There is nothing like the New Year for compiling a 'to do' list, and nothing more satisfying than to start the list with some things you already have under way, so that you can tick a few off immediately. Last week the coalition Government gave us their version in the form of the Mid-Term Review.
The NHS chapter pulls together a series of previously announced service initiatives (e.g. rolling out telehealth and telecare, implementing a 'friends and family test'); details of their performance meeting targets and initiatives put in place by the previous Labour Government; and information on the implementation of the Health and Social Care Act (such as progress establishing clinical commissioning groups, Healthwatch and health and wellbeing boards, abolishing strategic health authorities and primary care trusts).
Although seemingly aimed at political journalists and by extension the public, it is worthy of scrutiny for the clues it contains about the coming year.
The introduction to the NHS chapter asserts boldly that 'as well as protecting the health budget, we have reformed the NHS, giving patients and communities more choice and a stronger voice'. These two assertions merit some careful analysis.
The concern going forward must be that any previous sense of energy and urgency has drained out of the health sector following the bruising political battles and administrative uncertainties of the last two years
Protecting the NHS from the cuts being meted out to other public services would seem to be in line with public attitudes and David Cameron appears to have decided that it makes political sense to continue to exert pressure on other public service budgets in order to be able to assert that he is firmly on the side of the NHS.
Not mentioned in the review however is the fact that the 'real terms funding increases' translate into flat funding for the NHS for the foreseeable future, something that represents a cut in funding once inflation and rising demand are taken into consideration.
Failing to discuss this productivity challenge may be understandable in political terms, but potentially creates a large perception gap between those in the NHS trying to balance budgets, preserve the quality of patient services, and plan for how to do this as the money gets progressively tighter and for a population with ever higher expectations, in part fanned by politicians.
There is also no mention in the review of integrated care (a coalition priority, we were led to understand), nor of the changes needed in hospital and primary care.
Respected voices within the NHS have spent the last year calling for 'transformed' services as the only solution to the money/quality conundrum, for which read centralising specialised services in a smaller number of large hospitals, and converting local district general hospitals into community hospitals that support both general practice and nursing homes.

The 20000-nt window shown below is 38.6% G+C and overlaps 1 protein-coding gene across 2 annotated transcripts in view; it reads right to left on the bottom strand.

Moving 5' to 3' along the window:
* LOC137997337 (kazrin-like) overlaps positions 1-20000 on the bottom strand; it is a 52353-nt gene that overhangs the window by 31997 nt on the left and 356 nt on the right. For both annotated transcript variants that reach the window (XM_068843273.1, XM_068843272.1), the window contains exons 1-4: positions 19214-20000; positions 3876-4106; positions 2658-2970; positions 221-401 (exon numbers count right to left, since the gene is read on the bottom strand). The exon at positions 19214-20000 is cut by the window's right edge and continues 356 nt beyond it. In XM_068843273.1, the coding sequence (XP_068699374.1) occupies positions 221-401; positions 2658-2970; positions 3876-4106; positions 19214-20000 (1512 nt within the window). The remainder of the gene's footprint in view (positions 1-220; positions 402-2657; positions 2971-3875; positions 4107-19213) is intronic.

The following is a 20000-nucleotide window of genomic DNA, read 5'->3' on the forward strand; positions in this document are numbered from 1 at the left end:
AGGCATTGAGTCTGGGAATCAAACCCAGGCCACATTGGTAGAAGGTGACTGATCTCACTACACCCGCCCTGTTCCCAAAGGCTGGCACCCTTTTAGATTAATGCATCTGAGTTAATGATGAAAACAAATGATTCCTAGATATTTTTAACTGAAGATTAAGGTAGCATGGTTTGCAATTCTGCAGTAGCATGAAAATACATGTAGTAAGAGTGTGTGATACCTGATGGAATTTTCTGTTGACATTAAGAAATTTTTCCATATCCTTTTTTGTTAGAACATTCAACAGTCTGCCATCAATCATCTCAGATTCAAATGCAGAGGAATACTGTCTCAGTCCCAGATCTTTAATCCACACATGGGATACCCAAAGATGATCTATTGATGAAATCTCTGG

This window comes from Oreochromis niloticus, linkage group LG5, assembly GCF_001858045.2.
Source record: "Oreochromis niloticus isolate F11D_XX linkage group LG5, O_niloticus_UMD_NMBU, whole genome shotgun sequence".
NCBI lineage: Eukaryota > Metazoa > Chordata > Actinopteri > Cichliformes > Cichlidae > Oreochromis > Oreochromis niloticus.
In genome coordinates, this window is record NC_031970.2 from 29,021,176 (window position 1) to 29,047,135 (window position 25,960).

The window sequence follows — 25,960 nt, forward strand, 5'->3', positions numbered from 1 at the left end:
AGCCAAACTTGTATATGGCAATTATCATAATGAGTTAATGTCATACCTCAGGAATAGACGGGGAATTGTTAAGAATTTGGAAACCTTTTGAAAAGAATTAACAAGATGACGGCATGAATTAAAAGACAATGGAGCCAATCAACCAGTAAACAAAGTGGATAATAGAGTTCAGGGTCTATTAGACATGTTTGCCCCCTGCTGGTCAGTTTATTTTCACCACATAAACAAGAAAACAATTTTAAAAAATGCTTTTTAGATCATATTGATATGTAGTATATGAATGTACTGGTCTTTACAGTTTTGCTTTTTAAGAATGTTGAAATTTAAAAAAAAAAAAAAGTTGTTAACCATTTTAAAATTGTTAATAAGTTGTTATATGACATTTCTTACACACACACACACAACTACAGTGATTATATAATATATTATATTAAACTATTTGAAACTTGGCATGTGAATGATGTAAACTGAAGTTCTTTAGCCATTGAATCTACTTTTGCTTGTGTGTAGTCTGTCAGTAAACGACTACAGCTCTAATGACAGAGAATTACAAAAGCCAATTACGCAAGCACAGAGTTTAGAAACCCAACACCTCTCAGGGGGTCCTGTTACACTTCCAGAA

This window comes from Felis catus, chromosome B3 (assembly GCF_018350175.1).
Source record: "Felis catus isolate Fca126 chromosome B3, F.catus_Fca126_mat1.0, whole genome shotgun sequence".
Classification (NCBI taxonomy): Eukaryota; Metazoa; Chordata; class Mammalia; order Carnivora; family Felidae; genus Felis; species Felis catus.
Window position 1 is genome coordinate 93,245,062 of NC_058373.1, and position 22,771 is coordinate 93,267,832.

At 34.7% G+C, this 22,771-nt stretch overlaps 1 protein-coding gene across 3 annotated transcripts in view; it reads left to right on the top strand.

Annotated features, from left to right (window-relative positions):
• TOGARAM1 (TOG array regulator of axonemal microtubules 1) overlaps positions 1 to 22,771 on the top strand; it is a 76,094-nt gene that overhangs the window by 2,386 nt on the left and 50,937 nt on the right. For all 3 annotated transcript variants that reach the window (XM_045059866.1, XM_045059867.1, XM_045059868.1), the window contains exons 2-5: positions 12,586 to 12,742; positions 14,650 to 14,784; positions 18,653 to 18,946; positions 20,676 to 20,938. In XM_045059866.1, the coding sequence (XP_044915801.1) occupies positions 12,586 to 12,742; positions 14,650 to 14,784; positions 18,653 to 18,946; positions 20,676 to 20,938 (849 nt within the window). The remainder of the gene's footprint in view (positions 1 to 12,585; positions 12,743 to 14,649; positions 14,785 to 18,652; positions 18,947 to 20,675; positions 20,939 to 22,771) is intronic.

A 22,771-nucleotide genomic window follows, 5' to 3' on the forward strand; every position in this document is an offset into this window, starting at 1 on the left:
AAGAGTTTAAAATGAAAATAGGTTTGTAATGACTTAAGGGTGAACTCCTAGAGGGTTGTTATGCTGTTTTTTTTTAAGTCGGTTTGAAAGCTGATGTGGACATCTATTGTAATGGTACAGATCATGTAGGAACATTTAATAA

Such calls usually ended with a plea for ‘bold political leadership’ envisaged as politicians explaining to the public (and NHS staff) why change is vital to providing the types of services that population projections say we will need.
The lack of reference to this central challenge is ominous, suggesting an unwillingness to expend political capital on thorny issues in the run up to the 2015 election.
As to their claim to be 'giving patients and communities more choice and a stronger voice', it remains to be seen how far clinical commissioning groups will be able to extend the range of service options available to local people, when the main preoccupation post-Francis Inquiry will be how to assure local people that existing services are safe and of appropriate quality.
New Healthwatch bodies may go some way towards increasing local voice in health services, but the scale of the service and financial challenge facing the NHS suggests that they will have a huge task ahead of them.
What would the Nuffield Trust version of this paper have looked like? It would have started with 1) a clear explanation of the financial challenge, 2) a pledge to set clear standards for quality of care and 3) an explanation of the consequences of these two tasks for local services.
In other words it would probably have more closely resembled the Mid Term Review’s preceding chapter, the one focussed on education, which set out a clear analysis of what is perceived to be wrong with education and then presented an agenda (albeit unpalatable to many) for addressing this.
The concern going forward must be that any previous sense of energy and urgency has drained out of the health sector following the bruising political battles and administrative uncertainties of the last two years.
The Government’s review certainly makes it clear they are hoping for a ‘quiet life’ on the NHS front. They will be disappointed if they skirt the real challenges.